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Logorrhea

May 23rd, 2016

I Wish I had a Deformed Cat

Yesterday I got curious and looked around the web to see how hard writing is for other people. When I worked for my law school paper, I saw people lock up when they were asked to write a couple of hundred words, and when I was blogging and dealing with bloggers who wanted to write books, I knew people who couldn’t get more than a few pages done. Clearly, my situation is not like that.

On the web I saw people talking about the goal of writing a few hundred or a thousand words per day. It was like they were talking about learning to run ten miles per day; they seemed to consider it difficult enough to make achieving the goal unlikely.

This Saturday, I cranked out something like 3000 words just to relax. If I had to write 4000 per day as a 40-hour job, I would think nothing of it. I once wrote a 48-page legal brief in a day. I believe it was 48. Anyway, it was over 40. It made the judge mad. It was too long.

I wonder what the purpose of this facility is. The fact that you have an ability doesn’t mean you know what to do with it.

Whenever I’m with my dad, and we hear Rush Limbaugh on the radio, my dad says the same thing: he can’t believe a person can talk for three hours a day without running dry. Someone who used to have a radio show once complained to me about this. Apparently, this person dreaded having to come up with material.

It wouldn’t be a problem for me. There is always something to say or write. Life is a constant flow of experiences, insights, and ideas. You can’t say you lack stimulation.

You can’t choose your talents. If I had been given a choice, I would have held onto writing, but I would have traded cooking for something else. I have really enjoyed cooking extraordinary food, but it’s not an important gift. It’s trivial. And you can’t use it all the time. I get up every day and eat the same boring stuff: homemade vegetable soup. I almost never cook anything good for lunch. I grab a protein bar or a sandwich. If I really cooked, I would weigh 400 pounds, and it would slice two hours out of every day.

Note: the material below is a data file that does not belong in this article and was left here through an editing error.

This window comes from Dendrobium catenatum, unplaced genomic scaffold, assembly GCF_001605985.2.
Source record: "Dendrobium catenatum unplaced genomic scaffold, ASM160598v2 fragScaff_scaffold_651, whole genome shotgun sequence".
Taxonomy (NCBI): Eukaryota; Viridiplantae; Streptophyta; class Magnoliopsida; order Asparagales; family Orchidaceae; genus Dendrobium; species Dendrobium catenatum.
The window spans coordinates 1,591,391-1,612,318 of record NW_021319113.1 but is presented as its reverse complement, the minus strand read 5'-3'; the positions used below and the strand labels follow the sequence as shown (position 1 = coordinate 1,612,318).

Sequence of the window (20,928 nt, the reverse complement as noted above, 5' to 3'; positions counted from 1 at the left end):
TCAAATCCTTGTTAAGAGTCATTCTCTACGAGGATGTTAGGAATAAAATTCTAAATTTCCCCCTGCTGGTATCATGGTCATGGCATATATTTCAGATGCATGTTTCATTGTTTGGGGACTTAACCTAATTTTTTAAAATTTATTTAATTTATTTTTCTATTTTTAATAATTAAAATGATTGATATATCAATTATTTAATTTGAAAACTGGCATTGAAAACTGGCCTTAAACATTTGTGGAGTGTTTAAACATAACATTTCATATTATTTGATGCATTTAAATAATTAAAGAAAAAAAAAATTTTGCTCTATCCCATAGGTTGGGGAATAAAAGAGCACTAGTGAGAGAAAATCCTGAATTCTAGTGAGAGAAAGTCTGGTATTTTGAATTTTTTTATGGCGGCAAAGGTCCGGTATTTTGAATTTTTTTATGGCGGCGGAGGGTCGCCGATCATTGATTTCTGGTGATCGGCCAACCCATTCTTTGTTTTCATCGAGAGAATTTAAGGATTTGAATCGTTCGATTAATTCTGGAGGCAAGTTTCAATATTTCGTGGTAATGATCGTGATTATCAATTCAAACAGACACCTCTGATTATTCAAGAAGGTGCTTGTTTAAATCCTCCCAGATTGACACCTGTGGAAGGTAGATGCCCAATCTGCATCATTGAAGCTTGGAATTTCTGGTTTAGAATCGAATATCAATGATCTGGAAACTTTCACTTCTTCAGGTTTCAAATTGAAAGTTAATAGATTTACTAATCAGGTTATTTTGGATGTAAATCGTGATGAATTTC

I am fairly good at a number of things, but the older I get, the more it looks like writing and cooking are the only areas where I really shine. It’s like being good at theoretical physics and tiddly winks. One gift that can have an impact on the world, and another which is more or less a novelty.

I envy people who have gifts that guarantee them a livelihood. Songwriters, in particular. If you write one hit song, you can retire. Even if you go into a coma right after you publish it, the money will continue coming in, and your heirs will also be able to benefit from the copyright.

Doctors are also fortunate. Their incomes may wax and wane, but no one will ever tell a doctor his job has been rendered obsolete. And doctors are welcome everywhere. Back when Haiti was in an uproar over the earthquake, people I knew were going there as volunteers, but I stayed here. I figured the Haitians could do anything I could do, just as well, except for practicing law. What was I supposed to do over there with my legal skills? Sue people? If I had been a doctor, I would have flown over and made myself useful. There would have been a purpose in it.